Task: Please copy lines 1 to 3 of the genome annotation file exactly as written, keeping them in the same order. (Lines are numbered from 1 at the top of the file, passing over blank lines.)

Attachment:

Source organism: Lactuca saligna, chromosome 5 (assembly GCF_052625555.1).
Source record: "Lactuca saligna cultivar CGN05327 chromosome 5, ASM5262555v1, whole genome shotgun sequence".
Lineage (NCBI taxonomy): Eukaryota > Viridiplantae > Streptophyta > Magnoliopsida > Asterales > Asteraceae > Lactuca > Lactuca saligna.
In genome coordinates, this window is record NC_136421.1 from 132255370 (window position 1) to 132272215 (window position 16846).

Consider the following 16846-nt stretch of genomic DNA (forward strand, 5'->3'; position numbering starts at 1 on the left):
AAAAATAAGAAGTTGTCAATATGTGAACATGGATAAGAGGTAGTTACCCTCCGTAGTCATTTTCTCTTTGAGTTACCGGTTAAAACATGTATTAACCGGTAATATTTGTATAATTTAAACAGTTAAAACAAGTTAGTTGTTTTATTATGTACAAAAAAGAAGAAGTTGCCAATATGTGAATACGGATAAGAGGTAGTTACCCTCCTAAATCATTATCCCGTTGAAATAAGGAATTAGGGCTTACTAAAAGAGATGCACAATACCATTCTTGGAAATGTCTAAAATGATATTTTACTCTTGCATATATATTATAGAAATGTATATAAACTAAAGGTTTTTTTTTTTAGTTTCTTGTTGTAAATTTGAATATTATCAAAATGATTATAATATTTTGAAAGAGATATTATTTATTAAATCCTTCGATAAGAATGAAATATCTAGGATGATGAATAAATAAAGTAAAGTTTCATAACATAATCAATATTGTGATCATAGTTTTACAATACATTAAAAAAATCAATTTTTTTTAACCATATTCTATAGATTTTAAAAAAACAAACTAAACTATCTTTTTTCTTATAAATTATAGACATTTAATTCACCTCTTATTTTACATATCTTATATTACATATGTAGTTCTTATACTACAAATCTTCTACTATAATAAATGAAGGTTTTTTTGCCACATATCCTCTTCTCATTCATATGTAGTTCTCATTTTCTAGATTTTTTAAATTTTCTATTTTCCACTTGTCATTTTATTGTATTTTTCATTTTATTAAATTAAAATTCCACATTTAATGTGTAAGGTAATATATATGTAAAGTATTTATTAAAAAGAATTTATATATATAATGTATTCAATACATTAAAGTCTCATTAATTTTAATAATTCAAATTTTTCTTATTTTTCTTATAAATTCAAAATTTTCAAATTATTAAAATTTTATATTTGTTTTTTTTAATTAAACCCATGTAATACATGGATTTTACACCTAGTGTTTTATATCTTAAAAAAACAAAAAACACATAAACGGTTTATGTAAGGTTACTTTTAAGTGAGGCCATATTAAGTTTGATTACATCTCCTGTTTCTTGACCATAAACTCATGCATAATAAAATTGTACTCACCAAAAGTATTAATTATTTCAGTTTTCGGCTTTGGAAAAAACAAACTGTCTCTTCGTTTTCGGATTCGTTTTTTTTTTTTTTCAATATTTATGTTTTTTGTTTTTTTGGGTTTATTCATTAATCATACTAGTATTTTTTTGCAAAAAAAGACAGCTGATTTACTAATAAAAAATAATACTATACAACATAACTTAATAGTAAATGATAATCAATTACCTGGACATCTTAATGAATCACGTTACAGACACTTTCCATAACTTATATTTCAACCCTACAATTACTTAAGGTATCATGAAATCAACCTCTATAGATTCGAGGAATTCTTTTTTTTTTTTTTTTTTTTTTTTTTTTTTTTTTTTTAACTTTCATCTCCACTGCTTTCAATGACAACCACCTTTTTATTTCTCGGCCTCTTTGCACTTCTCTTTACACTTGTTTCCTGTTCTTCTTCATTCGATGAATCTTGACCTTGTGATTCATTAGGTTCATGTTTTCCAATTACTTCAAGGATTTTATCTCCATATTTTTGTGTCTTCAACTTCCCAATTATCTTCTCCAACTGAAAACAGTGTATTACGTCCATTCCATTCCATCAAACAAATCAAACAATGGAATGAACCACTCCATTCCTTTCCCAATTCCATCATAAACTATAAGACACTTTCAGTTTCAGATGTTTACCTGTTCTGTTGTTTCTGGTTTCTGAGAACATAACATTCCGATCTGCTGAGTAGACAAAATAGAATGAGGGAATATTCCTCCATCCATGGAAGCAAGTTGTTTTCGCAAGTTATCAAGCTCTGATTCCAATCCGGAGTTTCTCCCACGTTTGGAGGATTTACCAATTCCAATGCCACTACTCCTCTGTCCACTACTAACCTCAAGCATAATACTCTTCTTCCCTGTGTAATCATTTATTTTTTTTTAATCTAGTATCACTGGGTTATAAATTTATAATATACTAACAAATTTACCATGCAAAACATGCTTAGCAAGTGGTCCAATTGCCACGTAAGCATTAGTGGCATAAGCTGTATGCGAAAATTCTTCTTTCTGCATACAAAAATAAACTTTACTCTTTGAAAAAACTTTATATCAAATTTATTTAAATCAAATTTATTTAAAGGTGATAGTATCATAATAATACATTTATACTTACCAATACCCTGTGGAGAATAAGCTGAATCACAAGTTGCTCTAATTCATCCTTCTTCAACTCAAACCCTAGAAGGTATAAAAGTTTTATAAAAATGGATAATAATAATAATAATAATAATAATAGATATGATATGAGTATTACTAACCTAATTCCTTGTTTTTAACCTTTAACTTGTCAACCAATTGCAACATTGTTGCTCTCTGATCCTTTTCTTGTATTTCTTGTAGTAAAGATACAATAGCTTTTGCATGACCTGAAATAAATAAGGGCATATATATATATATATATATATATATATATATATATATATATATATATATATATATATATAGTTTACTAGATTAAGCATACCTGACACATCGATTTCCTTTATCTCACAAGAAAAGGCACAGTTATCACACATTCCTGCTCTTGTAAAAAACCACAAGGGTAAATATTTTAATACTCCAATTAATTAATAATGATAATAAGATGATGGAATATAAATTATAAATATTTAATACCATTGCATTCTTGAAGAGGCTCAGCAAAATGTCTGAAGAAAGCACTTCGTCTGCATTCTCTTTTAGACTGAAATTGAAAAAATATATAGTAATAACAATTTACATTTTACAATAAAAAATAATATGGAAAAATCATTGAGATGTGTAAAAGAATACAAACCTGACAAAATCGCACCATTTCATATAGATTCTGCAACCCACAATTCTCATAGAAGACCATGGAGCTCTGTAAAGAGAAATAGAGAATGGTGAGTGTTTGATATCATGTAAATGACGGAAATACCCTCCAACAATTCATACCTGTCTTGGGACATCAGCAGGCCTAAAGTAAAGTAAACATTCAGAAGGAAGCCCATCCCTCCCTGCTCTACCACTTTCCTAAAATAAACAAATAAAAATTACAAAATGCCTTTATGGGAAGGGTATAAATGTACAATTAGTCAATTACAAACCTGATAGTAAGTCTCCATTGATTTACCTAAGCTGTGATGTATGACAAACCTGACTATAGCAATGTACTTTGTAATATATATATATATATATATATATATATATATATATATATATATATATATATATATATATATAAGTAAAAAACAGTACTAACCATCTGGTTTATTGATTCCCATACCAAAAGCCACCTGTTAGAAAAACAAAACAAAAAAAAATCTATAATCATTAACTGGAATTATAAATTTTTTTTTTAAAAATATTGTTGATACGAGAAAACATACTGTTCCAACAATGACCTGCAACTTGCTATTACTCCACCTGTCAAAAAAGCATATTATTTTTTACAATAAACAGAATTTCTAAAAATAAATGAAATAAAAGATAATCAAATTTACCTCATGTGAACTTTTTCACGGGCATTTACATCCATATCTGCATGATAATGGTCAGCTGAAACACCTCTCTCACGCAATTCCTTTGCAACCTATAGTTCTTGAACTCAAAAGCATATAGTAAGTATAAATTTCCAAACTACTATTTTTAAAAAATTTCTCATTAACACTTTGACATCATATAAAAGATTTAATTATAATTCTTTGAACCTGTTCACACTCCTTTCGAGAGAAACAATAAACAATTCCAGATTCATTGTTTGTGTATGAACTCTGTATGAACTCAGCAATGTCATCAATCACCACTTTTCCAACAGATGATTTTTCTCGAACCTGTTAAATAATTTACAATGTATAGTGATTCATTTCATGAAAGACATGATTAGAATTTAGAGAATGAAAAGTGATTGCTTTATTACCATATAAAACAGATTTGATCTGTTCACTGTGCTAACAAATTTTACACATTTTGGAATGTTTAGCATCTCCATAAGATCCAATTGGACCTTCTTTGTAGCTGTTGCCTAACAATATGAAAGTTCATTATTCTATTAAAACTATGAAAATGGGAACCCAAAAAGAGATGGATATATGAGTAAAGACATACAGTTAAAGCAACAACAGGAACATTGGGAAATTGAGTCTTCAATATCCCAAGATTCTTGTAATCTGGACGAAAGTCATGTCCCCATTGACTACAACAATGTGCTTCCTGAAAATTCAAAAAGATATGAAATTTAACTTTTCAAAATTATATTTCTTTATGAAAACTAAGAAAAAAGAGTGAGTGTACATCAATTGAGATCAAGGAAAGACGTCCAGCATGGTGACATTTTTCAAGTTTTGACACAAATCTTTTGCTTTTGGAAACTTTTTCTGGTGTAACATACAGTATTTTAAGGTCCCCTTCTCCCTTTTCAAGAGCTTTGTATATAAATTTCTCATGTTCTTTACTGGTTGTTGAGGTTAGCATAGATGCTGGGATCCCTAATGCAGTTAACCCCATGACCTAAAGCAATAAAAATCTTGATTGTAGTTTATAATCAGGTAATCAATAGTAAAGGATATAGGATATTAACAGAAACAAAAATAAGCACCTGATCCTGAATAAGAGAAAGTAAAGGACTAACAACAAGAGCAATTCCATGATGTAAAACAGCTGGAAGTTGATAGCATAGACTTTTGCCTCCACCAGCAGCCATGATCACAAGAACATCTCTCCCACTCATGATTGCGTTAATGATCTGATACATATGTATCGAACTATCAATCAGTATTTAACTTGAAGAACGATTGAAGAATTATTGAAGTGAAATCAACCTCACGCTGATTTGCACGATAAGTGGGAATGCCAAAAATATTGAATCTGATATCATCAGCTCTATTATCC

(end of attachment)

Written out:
Source organism: Lactuca saligna, chromosome 5 (assembly GCF_052625555.1).
Source record: "Lactuca saligna cultivar CGN05327 chromosome 5, ASM5262555v1, whole genome shotgun sequence".
Lineage (NCBI taxonomy): Eukaryota > Viridiplantae > Streptophyta > Magnoliopsida > Asterales > Asteraceae > Lactuca > Lactuca saligna.